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to a place far up the mountain side where the trees seem to be all evergreens, and yet not all, because among them are willows and birch. As they go higher and higher up, the trees grow more dwarfed, and, finally, the only trees that are left climbing upward and upward are the willow and the birch. They keep on, and side by side with them runs the heather, and they say to the heather: “Go back! We do not want you with us; you are not a tree.” But the heather says: “I can help you, for I can help to make the soil so that you can climb.” And so they allow the heather to grow, and away up the mountain side, close to the eternal snow and ice, you find this little willow tree and still higher up the little dwarf birches, sometimes not more than six inches high but perfect little trees. A friend of mine cut some of these little trees across, not larger than my little finger, and with a strong microscope counted two or three hundred rings, showing that for nearly three hundred years they had been doing their part in clothing the mountain side. So in the lessons as we learn of these little myths we find some helpful story, something that gives us courage, something that asks us: “Are you doing for the mountains what we are doing; are you trying your best to conserve the forests?”
In connection with my tree work we have encouraged the observation of Arbor Day, and I should like to close my remarks by reading you the “Nature Lover's Creed,” which I prepared for our Arbor Day work, and which has been adopted in many States:
NATURE LOVER'S CREED.
I believe in Nature, and in God's out-of-doors. I believe in pure air, fresh water, and abundant sunlight. I believe in the mountains, and as I lift up mine eyes to behold them, I receive help and strength. I believe that below their snowy crowns their mantles should be ever green. I believe in the forests where the sick may be healed and the weary strengthened; where the aged may renew their youth, and the young gather stores of wisdom which shall abide with them forever. I believe that the groves were God's first temples, and that here all hearts should be glad, and no evil thought come to mar the peace; I believe that all who seek shelter within these aisles should guard the noble heritage from harm, and the fire fiend never be allowed to roam unwatched. I believe in the highland springs and lakes, and would have noble trees stand guard around them; upon the mountain sides I would spread a thick carpet of leaves and moss through which the water might find its way into the valleys and onward to the ocean. I believe in the giant trees which have stood for thousands of years, and pray that no harm shall come nigh them. I believe in the axe of the trained woodsman, and would have it hew down the mature trees of today that we may secure lumber for our needs, and the trees of smaller growth have more light and air and Space. I believe in the seeds of the trees and would gather and plant them, and I would care for the seedlings until they are ready to stand with their brothers in the forests and plains; then the wilderness and the dry land shall be glad and the desert shall rejoice. I believe in protecting the birds and the animals that live amidst the trees, and the ferns and mosses and blossoming plants. I believe in all the beautiful things of nature, and would preserve, protect and cherish them.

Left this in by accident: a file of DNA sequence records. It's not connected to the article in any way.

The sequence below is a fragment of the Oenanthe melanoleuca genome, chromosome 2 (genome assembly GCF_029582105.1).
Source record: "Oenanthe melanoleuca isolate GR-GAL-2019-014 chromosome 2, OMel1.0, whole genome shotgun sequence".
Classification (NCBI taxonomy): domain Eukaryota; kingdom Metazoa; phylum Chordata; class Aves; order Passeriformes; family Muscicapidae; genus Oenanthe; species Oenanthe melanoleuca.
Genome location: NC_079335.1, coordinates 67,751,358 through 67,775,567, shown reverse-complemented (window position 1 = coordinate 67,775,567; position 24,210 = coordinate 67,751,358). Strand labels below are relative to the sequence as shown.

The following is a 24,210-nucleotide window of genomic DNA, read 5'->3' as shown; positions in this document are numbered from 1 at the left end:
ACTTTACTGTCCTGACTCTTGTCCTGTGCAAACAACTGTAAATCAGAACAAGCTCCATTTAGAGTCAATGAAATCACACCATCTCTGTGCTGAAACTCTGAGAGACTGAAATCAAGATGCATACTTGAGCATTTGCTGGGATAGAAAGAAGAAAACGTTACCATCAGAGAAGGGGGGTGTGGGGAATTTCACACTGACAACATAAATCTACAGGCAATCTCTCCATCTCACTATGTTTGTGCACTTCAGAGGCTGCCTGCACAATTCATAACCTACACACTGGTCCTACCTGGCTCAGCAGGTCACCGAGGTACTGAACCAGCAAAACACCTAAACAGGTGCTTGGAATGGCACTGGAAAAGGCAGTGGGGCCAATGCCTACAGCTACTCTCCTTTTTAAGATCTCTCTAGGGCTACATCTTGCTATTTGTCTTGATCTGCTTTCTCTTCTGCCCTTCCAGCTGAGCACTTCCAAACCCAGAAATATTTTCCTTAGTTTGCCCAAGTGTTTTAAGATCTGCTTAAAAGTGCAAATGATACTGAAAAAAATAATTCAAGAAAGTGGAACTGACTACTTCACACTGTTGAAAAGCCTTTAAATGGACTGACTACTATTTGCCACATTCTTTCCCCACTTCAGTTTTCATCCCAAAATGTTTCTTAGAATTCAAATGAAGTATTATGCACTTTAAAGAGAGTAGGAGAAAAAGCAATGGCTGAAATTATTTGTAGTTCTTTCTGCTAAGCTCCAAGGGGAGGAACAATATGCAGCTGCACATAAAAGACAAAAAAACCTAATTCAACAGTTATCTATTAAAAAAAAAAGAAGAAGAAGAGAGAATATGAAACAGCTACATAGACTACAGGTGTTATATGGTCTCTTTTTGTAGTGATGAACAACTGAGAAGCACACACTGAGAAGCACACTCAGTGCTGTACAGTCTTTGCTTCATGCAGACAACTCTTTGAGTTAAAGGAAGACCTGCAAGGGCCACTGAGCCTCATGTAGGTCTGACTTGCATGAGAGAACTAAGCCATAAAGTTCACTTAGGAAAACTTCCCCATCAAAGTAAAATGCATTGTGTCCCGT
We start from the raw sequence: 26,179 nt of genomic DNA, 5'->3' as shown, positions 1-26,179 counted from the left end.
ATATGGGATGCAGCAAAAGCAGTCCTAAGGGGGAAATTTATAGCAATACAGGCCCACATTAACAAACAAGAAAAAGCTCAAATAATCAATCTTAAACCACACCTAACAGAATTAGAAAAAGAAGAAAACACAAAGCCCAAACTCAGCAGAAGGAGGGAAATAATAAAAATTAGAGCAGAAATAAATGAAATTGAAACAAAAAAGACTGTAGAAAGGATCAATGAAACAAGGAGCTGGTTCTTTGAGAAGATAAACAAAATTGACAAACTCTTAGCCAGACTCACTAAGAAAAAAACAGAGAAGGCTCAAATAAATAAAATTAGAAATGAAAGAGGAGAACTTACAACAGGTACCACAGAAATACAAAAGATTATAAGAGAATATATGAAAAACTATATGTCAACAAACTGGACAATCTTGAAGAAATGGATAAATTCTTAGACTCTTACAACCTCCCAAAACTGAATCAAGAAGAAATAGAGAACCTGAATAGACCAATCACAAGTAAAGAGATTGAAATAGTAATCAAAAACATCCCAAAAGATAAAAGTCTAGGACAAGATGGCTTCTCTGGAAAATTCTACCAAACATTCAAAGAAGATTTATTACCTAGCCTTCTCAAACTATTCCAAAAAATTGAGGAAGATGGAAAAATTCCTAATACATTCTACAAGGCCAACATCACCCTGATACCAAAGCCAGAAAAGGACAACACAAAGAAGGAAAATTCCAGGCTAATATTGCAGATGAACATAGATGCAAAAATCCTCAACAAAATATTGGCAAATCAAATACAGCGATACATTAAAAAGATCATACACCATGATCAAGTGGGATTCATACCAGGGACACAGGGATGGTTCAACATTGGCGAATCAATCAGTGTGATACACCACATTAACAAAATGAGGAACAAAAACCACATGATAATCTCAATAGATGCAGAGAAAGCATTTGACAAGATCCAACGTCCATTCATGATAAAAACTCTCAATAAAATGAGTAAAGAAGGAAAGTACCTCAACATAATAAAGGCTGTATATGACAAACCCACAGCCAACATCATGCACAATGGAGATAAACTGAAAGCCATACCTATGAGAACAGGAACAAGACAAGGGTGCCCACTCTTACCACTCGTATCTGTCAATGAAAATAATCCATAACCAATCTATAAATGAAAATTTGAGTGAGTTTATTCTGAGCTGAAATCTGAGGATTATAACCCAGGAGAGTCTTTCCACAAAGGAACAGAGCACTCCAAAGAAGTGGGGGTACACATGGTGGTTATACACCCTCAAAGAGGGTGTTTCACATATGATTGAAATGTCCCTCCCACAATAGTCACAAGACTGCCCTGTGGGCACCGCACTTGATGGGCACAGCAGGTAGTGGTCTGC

“Come let's to the fields, the meads and the mountains,
MR. PINCHOT: I have now much pleasure in introducing to the Congress Prof. Ralph S. Hosmer, Superintendent of Forestry and Chairman of the Territorial Conservation Commission of Hawaii, who will deliver an address on the progress of conservation in Hawaii.
THE PROGRESS OF CONSERVATION IN HAWAII.
RALPH. S. HosMER, SUPERINTENDENT of Forestry AND CHAIRMAN of THE TERRITORIAL CoNSERVATION COMMISSION OF HAwaii.
Conservation is a term fraught with meaning for the Territory of Hawaii. The economic prosperity of the Islands rests on the right use of waters, lands, and forests. The purpose of this paper is briefly to enumerate the reasons why this is so and to outline what the people of Hawaii are doing to develop their Territory through the utilization of its natural resources.